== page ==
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GARTH HIGH SCHOOL

The History of Garth High School

 

Garth High School was built on the former spot of the Georgetown Female Seminary in 1925. The school was named after Edwin Claude Garth who was killed in an automobile accident. His parents donated a substantial amount of money toward the purchase of land for the new school as a memorial to their son. J.W. Lancaster, Superintendent of Georgetown City Schools at the time, sought a way within the strict law of bonded indebtedness to provide for the school at a cost of $200,000. The solution he proposed was so ingenious that it was named the "Georgetown Case" and copied by approximately 75 other school boards across the Commonwealth. After a struggle to finance the building, Garth opened for classes in 1927. It was an architectural wonder designed by Frankel and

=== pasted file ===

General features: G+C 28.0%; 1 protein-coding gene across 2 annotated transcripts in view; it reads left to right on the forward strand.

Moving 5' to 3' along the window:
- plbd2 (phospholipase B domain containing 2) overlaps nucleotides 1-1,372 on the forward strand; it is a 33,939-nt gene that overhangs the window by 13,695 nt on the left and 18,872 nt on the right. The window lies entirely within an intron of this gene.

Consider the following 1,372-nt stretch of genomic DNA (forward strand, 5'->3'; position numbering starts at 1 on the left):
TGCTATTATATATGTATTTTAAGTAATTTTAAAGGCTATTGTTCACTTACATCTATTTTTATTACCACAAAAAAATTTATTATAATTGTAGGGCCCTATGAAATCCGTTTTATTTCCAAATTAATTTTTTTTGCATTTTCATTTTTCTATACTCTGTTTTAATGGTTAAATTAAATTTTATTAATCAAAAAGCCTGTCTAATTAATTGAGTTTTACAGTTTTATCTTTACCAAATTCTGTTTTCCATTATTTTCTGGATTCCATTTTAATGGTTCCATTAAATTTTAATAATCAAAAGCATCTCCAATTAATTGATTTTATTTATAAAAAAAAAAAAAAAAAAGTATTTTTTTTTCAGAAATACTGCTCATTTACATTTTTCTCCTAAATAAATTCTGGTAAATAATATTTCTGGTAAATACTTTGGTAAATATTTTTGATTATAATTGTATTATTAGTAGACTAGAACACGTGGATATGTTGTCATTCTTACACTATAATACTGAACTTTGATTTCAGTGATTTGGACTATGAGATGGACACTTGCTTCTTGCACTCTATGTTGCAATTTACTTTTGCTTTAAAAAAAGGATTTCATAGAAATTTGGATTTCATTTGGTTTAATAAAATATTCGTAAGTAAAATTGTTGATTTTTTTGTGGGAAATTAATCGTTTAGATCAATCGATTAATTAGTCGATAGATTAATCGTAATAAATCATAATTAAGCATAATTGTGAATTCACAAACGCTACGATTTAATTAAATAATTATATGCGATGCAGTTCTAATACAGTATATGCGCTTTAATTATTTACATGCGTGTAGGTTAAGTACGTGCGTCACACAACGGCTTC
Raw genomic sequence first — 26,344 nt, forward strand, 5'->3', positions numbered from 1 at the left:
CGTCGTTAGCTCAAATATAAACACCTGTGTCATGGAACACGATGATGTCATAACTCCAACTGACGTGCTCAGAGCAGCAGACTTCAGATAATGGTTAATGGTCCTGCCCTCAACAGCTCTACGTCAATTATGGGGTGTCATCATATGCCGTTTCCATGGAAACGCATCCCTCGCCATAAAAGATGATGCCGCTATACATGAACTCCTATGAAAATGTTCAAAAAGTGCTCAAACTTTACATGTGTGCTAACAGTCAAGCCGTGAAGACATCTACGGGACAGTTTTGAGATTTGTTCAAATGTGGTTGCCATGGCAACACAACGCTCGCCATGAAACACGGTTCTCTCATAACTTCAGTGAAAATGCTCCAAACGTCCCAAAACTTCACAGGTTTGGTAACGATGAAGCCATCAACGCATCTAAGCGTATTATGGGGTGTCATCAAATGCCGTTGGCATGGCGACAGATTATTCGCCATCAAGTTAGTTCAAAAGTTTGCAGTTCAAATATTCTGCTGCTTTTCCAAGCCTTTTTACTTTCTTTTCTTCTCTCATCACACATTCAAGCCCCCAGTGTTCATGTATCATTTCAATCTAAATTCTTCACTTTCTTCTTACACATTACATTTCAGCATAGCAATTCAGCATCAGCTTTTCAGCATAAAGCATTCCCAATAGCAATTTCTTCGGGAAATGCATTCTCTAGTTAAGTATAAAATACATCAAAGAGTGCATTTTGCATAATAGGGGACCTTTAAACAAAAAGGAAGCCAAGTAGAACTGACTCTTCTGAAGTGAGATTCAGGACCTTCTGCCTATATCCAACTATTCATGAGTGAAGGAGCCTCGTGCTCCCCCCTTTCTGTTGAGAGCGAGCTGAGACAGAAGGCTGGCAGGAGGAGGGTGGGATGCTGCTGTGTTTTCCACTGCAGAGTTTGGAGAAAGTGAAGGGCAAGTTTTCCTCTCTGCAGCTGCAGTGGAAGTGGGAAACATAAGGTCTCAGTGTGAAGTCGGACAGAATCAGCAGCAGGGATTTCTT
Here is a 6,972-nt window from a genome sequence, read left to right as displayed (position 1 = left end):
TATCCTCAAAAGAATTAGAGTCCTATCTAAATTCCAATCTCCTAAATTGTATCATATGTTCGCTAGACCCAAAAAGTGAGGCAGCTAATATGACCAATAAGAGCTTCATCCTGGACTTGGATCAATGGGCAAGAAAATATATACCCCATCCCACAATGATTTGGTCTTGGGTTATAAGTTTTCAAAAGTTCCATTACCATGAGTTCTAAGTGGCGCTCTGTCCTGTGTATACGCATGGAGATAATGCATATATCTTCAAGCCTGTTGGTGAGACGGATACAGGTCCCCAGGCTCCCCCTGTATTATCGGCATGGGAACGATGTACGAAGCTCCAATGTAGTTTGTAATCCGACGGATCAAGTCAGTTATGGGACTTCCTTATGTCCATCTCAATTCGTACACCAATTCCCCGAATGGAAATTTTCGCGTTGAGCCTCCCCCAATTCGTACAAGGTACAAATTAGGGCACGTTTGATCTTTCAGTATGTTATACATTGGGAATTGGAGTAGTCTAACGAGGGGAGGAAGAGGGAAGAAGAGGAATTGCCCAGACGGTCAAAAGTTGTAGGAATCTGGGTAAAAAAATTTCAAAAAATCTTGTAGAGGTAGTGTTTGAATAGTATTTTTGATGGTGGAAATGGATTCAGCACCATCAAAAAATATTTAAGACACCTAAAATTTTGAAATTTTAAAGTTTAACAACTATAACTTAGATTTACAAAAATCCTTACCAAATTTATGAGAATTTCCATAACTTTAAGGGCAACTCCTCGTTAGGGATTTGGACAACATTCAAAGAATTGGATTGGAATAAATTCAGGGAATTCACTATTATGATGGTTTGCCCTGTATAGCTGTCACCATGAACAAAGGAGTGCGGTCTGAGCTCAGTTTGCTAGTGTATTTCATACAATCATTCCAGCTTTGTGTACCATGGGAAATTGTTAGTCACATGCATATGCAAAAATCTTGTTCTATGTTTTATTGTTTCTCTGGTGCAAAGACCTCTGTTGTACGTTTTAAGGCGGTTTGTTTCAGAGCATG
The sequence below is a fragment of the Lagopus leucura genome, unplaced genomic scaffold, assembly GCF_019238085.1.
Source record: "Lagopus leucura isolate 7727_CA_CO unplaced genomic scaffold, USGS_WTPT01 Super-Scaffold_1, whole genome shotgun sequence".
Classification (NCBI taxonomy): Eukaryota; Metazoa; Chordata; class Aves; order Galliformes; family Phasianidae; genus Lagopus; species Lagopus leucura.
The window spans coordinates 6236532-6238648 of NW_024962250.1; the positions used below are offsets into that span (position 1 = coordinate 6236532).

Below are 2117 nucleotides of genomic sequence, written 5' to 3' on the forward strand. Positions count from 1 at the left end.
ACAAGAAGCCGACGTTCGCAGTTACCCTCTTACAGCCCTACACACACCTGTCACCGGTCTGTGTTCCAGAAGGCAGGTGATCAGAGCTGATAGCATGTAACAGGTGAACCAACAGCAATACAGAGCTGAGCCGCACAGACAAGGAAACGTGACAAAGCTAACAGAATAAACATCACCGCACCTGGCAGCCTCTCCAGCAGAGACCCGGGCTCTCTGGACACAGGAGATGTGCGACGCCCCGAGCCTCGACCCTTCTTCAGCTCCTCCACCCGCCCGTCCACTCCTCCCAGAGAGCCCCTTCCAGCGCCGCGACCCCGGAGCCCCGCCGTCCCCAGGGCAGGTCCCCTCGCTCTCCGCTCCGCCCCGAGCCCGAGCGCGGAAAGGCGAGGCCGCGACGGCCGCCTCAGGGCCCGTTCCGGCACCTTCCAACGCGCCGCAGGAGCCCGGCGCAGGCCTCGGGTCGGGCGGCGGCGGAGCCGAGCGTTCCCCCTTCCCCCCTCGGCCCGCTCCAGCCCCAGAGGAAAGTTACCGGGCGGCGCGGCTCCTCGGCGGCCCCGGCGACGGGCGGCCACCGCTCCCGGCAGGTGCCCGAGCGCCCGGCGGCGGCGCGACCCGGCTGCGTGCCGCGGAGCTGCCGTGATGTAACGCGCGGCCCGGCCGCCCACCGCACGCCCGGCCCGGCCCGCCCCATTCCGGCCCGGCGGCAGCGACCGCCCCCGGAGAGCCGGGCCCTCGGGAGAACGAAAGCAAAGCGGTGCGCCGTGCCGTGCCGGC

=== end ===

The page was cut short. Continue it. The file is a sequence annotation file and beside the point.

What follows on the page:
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and Curtis architects. The Collegiate Gothic style building was composed of buttresses, towers, stone labels, and a battlement roofline, giving it a timeless feel.